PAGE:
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Portugal's far right joins Viktor Orbán's 'Patriots for Europe' alliance

Chega's André Ventura has welcomed the formation of "Patriots for Europe" as a "historic opportunity."
Chega's André Ventura has welcomed the formation of "Patriots for Europe" as a "historic opportunity." Copyright Alessandra Tarantino/Copyright 2024 The AP. All rights reserved
Copyright Alessandra Tarantino/Copyright 2024 The AP. All rights reserved
By Jorge Liboreiro
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The far-right, nationalist movement wants to set up a new group in the European Parliament. But it needs at least seven member states on board.


Chega, the Portuguese far-right party, intends to join "Patriots for Europe," the new nationalist alliance launched by Hungarian Prime Minister Viktor Orbán.

"Chega's president announced their intent to be part of this sovereignist coalition," Orbán's spokesperson said on Monday, announcing the news.

Prior to that, Chega's André Ventura had described the foundation of the movement as a "historic opportunity" to build a political "alternative" and unite the right.

"This group is clearly against Ursula von der Leyen and António Costa," Ventura said, referring to Orbán's negative vote during last week's deal on the EU top jobs.

Following days of speculation, the formation of "Patriots for Europe" was announced on Sunday by the Hungarian leader, flanked by Andrej Babiš, the former prime minister of Czechia, and Herbert Kickl, the leader of Austria's far-right Freedom Party (FPÖ).

"What Europeans want is three things: peace, order and development," Orbán said at the presentation in Vienna. "And what they are getting from the elite in Brussels today is war, migration and stagnation."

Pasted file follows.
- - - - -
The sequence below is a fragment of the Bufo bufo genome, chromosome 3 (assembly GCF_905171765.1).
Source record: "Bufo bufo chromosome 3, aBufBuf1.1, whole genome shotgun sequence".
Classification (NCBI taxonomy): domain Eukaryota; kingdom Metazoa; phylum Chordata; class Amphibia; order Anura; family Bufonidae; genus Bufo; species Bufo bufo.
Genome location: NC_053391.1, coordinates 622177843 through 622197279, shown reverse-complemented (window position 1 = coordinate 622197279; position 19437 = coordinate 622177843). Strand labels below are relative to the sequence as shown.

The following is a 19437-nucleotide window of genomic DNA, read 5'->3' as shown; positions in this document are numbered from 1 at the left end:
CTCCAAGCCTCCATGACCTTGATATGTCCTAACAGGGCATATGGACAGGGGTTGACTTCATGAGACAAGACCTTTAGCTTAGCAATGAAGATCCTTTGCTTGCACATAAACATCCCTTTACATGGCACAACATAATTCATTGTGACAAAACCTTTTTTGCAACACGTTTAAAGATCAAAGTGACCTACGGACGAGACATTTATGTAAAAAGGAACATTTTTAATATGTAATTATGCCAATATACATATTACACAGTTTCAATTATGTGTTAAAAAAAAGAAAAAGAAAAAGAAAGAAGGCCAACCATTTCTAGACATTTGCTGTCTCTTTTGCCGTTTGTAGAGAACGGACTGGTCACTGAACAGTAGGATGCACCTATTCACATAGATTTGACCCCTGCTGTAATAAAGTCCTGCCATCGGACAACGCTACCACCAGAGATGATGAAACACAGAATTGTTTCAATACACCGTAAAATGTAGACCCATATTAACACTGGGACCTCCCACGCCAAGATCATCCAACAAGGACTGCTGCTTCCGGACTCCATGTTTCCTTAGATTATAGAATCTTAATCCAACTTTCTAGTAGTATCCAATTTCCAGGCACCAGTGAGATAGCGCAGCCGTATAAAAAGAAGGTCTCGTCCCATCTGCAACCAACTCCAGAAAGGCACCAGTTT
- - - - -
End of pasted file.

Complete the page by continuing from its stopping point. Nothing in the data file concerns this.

The alliance intends to maximise its influence by setting up a new group in the European Parliament. But this requires a minimum of 23 MEPs from at least seven member states.

Until Monday, they had Hungary's Fidesz-KDNP (11 lawmakers), Czechia's ANO (7) and Austria's FPÖ (6). Fidesz and ANO are currently non-attached while FPÖ sits with the far-right Identity and Democracy (ID) group, which will soon have to quit.

The addition of Chega, with two lawmakers, brings the alliance one step closer to meeting the seven-country requirement. Together, the four encompass 26 MEPs.

The parties share a deep aversion to the Green Deal, von der Leyen's flagship initiative to achieve climate neutrality by 2050, and the New Pact on Migration and Asylum, a vast reform that envisions rules for all 27 member states to manage irregular arrivals.

Crucially, they are opposed to providing Ukraine with military equipment, question the efficiency of Western sanctions against Russia, and want to maintain close relations with Vladimir Putin's government. They also challenge the project of European integration and the authority granted to the supranational institutions in Brussels and Luxembourg.

More members are expected to join "Patriots for Europe" in the lead-up to the first plenary session on 16 July. Alternative for Germany (AfD) seems like a fitting candidate, as it was expelled from the ID group in May and lacks a political family.

This article has been updated with more information.

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